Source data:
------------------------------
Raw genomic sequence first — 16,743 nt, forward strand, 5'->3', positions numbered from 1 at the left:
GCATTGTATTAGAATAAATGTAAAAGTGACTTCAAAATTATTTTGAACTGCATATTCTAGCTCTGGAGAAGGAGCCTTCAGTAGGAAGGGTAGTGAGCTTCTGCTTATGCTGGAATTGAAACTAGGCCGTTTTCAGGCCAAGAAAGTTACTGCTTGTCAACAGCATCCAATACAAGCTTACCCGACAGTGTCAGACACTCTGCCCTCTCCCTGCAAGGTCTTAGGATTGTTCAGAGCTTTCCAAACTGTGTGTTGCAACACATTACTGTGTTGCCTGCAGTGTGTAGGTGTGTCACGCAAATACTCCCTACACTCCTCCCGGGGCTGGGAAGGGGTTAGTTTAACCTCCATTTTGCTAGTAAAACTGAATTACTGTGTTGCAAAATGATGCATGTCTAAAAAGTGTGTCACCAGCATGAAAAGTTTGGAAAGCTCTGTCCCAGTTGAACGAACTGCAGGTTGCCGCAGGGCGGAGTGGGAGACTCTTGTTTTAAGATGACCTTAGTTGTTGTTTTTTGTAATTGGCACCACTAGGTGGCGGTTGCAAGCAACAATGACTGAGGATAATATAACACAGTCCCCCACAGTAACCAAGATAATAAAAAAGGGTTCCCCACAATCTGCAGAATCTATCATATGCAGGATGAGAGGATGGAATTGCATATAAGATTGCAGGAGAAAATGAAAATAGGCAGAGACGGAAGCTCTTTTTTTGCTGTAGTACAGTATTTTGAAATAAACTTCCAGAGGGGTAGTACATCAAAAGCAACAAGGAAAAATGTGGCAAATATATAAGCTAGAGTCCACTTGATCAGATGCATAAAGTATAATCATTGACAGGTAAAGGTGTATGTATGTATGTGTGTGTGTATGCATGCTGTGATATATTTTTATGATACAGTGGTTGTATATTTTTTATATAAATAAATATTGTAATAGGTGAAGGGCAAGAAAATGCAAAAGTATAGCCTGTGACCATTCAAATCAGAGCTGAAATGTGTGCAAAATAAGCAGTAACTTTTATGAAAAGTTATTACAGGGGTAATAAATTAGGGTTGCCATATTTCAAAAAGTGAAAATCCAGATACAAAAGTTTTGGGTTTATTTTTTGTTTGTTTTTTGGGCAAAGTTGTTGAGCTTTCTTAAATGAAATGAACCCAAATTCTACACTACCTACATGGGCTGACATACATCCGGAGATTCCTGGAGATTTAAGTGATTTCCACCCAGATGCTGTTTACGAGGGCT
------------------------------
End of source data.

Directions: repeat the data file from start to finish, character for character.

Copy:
Raw genomic sequence first — 16,743 nt, forward strand, 5'->3', positions numbered from 1 at the left:
GCATTGTATTAGAATAAATGTAAAAGTGACTTCAAAATTATTTTGAACTGCATATTCTAGCTCTGGAGAAGGAGCCTTCAGTAGGAAGGGTAGTGAGCTTCTGCTTATGCTGGAATTGAAACTAGGCCGTTTTCAGGCCAAGAAAGTTACTGCTTGTCAACAGCATCCAATACAAGCTTACCCGACAGTGTCAGACACTCTGCCCTCTCCCTGCAAGGTCTTAGGATTGTTCAGAGCTTTCCAAACTGTGTGTTGCAACACATTACTGTGTTGCCTGCAGTGTGTAGGTGTGTCACGCAAATACTCCCTACACTCCTCCCGGGGCTGGGAAGGGGTTAGTTTAACCTCCATTTTGCTAGTAAAACTGAATTACTGTGTTGCAAAATGATGCATGTCTAAAAAGTGTGTCACCAGCATGAAAAGTTTGGAAAGCTCTGTCCCAGTTGAACGAACTGCAGGTTGCCGCAGGGCGGAGTGGGAGACTCTTGTTTTAAGATGACCTTAGTTGTTGTTTTTTGTAATTGGCACCACTAGGTGGCGGTTGCAAGCAACAATGACTGAGGATAATATAACACAGTCCCCCACAGTAACCAAGATAATAAAAAAGGGTTCCCCACAATCTGCAGAATCTATCATATGCAGGATGAGAGGATGGAATTGCATATAAGATTGCAGGAGAAAATGAAAATAGGCAGAGACGGAAGCTCTTTTTTTGCTGTAGTACAGTATTTTGAAATAAACTTCCAGAGGGGTAGTACATCAAAAGCAACAAGGAAAAATGTGGCAAATATATAAGCTAGAGTCCACTTGATCAGATGCATAAAGTATAATCATTGACAGGTAAAGGTGTATGTATGTATGTGTGTGTGTATGCATGCTGTGATATATTTTTATGATACAGTGGTTGTATATTTTTTATATAAATAAATATTGTAATAGGTGAAGGGCAAGAAAATGCAAAAGTATAGCCTGTGACCATTCAAATCAGAGCTGAAATGTGTGCAAAATAAGCAGTAACTTTTATGAAAAGTTATTACAGGGGTAATAAATTAGGGTTGCCATATTTCAAAAAGTGAAAATCCAGATACAAAAGTTTTGGGTTTATTTTTTGTTTGTTTTTTGGGCAAAGTTGTTGAGCTTTCTTAAATGAAATGAACCCAAATTCTACACTACCTACATGGGCTGACATACATCCGGAGATTCCTGGAGATTTAAGTGATTTCCACCCAGATGCTGTTTACGAGGGCT